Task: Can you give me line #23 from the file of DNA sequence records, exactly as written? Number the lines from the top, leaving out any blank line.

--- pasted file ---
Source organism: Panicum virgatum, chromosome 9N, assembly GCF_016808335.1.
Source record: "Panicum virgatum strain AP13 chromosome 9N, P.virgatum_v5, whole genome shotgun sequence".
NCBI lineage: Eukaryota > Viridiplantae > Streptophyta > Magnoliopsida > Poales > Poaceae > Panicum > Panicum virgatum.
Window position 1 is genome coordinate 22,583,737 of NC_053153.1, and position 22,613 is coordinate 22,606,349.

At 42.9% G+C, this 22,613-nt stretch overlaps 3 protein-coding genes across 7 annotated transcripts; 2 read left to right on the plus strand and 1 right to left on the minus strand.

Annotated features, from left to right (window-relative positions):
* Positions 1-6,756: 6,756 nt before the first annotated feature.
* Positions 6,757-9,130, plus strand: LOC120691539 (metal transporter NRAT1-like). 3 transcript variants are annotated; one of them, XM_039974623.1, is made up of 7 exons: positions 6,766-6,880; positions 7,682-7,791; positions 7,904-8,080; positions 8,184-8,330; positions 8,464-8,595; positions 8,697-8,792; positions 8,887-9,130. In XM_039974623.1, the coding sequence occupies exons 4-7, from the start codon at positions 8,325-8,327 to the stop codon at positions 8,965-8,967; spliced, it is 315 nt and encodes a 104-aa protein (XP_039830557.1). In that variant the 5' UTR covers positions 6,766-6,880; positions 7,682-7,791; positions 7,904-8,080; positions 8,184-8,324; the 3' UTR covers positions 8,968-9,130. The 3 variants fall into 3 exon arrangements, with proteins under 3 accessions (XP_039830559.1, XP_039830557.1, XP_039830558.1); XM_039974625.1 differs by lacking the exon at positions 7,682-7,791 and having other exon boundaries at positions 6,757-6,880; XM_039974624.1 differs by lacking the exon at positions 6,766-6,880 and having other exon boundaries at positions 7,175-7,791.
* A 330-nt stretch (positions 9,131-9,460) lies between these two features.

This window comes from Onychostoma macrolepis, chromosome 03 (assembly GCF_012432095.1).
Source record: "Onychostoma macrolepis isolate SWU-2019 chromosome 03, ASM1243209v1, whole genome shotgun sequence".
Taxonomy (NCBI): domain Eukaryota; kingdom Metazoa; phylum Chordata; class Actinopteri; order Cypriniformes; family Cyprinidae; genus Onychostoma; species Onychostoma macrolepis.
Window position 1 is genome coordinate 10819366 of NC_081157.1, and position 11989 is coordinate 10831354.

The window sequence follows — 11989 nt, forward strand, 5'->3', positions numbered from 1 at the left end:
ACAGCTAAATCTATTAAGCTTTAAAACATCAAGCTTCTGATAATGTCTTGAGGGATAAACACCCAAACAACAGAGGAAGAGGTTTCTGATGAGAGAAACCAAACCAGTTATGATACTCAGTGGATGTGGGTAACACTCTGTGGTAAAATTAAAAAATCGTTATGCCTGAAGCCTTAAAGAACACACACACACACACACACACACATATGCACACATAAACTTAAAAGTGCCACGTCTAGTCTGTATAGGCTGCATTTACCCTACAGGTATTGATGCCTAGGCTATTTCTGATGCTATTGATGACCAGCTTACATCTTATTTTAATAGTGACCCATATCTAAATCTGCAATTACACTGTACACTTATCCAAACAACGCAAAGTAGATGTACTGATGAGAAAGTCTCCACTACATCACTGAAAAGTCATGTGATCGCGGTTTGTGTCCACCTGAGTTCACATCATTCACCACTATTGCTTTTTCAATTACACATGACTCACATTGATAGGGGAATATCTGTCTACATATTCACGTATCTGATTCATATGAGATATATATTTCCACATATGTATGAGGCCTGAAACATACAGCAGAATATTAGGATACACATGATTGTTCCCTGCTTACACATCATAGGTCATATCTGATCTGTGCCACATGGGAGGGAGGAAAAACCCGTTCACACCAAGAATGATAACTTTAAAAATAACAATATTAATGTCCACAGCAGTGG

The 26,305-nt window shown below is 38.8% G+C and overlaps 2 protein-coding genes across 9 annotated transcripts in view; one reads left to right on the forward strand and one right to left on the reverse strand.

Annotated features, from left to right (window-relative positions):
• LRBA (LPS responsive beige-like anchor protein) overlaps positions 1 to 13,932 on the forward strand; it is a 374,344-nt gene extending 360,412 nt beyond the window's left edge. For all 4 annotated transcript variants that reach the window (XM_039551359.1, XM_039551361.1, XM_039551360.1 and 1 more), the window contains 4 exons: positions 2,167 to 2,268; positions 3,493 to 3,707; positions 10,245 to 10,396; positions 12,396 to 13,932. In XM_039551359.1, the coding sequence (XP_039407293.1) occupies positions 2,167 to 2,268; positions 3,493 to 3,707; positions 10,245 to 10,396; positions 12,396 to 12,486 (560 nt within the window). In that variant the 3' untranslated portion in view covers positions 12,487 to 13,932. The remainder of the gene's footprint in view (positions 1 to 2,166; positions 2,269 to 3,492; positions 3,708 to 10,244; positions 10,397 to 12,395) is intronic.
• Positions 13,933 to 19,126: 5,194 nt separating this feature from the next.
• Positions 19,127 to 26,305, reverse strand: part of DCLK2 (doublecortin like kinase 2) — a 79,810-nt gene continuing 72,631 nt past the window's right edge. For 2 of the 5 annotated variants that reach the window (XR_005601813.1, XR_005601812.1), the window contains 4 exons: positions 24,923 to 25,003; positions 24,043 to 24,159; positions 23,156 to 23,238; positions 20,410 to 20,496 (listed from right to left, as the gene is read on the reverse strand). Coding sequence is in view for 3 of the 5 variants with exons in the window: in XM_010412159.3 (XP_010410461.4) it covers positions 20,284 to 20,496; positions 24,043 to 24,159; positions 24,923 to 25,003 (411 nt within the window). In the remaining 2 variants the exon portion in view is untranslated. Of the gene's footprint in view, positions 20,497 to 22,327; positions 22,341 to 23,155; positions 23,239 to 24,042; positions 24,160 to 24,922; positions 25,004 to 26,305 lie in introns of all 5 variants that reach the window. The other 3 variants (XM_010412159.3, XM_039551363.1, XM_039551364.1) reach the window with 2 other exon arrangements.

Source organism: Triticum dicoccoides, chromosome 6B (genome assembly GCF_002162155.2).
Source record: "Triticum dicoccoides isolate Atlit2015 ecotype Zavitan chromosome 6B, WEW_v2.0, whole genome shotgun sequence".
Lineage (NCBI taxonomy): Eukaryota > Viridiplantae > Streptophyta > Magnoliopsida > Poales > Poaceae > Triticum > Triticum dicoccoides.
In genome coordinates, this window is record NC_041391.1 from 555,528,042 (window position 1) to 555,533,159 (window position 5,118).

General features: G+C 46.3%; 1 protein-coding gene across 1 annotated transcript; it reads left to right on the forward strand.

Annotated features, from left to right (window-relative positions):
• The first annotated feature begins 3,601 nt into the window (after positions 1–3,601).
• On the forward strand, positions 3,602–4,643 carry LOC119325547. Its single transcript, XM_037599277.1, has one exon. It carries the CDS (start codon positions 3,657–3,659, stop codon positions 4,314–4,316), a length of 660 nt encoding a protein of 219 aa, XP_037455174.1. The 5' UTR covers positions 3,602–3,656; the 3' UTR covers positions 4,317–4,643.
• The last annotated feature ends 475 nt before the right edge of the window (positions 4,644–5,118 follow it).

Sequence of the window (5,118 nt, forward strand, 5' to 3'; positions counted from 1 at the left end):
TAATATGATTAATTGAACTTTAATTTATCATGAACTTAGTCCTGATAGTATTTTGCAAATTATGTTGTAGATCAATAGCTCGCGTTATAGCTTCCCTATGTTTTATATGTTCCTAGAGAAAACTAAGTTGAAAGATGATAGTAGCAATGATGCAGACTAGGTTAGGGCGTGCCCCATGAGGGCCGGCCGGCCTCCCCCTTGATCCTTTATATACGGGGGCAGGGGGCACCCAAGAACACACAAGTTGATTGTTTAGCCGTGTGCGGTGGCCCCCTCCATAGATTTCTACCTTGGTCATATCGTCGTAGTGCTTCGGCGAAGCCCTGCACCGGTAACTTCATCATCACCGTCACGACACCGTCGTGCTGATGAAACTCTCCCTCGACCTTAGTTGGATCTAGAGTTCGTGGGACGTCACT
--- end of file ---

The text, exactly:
Lineage (NCBI taxonomy): Eukaryota > Viridiplantae > Streptophyta > Magnoliopsida > Poales > Poaceae > Triticum > Triticum dicoccoides.